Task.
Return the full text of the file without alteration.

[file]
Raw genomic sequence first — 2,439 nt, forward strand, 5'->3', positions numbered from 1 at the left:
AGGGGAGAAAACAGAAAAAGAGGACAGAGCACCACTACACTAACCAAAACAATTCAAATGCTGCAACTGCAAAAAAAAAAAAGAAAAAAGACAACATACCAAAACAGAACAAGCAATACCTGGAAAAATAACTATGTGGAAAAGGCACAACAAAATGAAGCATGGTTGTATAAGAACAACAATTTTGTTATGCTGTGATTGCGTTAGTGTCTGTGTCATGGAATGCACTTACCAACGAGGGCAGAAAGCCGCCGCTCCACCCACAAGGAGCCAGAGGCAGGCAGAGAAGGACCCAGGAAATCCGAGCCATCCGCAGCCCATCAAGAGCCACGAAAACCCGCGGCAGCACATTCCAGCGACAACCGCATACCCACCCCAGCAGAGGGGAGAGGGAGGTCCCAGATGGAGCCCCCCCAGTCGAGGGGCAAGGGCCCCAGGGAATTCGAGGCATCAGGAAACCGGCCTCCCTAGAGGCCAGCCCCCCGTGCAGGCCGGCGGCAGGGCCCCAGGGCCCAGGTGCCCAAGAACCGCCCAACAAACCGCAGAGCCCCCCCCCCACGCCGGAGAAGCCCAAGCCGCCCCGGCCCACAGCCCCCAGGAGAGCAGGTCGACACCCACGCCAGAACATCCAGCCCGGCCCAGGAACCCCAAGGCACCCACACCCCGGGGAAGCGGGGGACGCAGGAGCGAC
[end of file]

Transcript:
Raw genomic sequence first — 2,439 nt, forward strand, 5'->3', positions numbered from 1 at the left:
AGGGGAGAAAACAGAAAAAGAGGACAGAGCACCACTACACTAACCAAAACAATTCAAATGCTGCAACTGCAAAAAAAAAAAAGAAAAAAGACAACATACCAAAACAGAACAAGCAATACCTGGAAAAATAACTATGTGGAAAAGGCACAACAAAATGAAGCATGGTTGTATAAGAACAACAATTTTGTTATGCTGTGATTGCGTTAGTGTCTGTGTCATGGAATGCACTTACCAACGAGGGCAGAAAGCCGCCGCTCCACCCACAAGGAGCCAGAGGCAGGCAGAGAAGGACCCAGGAAATCCGAGCCATCCGCAGCCCATCAAGAGCCACGAAAACCCGCGGCAGCACATTCCAGCGACAACCGCATACCCACCCCAGCAGAGGGGAGAGGGAGGTCCCAGATGGAGCCCCCCCAGTCGAGGGGCAAGGGCCCCAGGGAATTCGAGGCATCAGGAAACCGGCCTCCCTAGAGGCCAGCCCCCCGTGCAGGCCGGCGGCAGGGCCCCAGGGCCCAGGTGCCCAAGAACCGCCCAACAAACCGCAGAGCCCCCCCCCCACGCCGGAGAAGCCCAAGCCGCCCCGGCCCACAGCCCCCAGGAGAGCAGGTCGACACCCACGCCAGAACATCCAGCCCGGCCCAGGAACCCCAAGGCACCCACACCCCGGGGAAGCGGGGGACGCAGGAGCGAC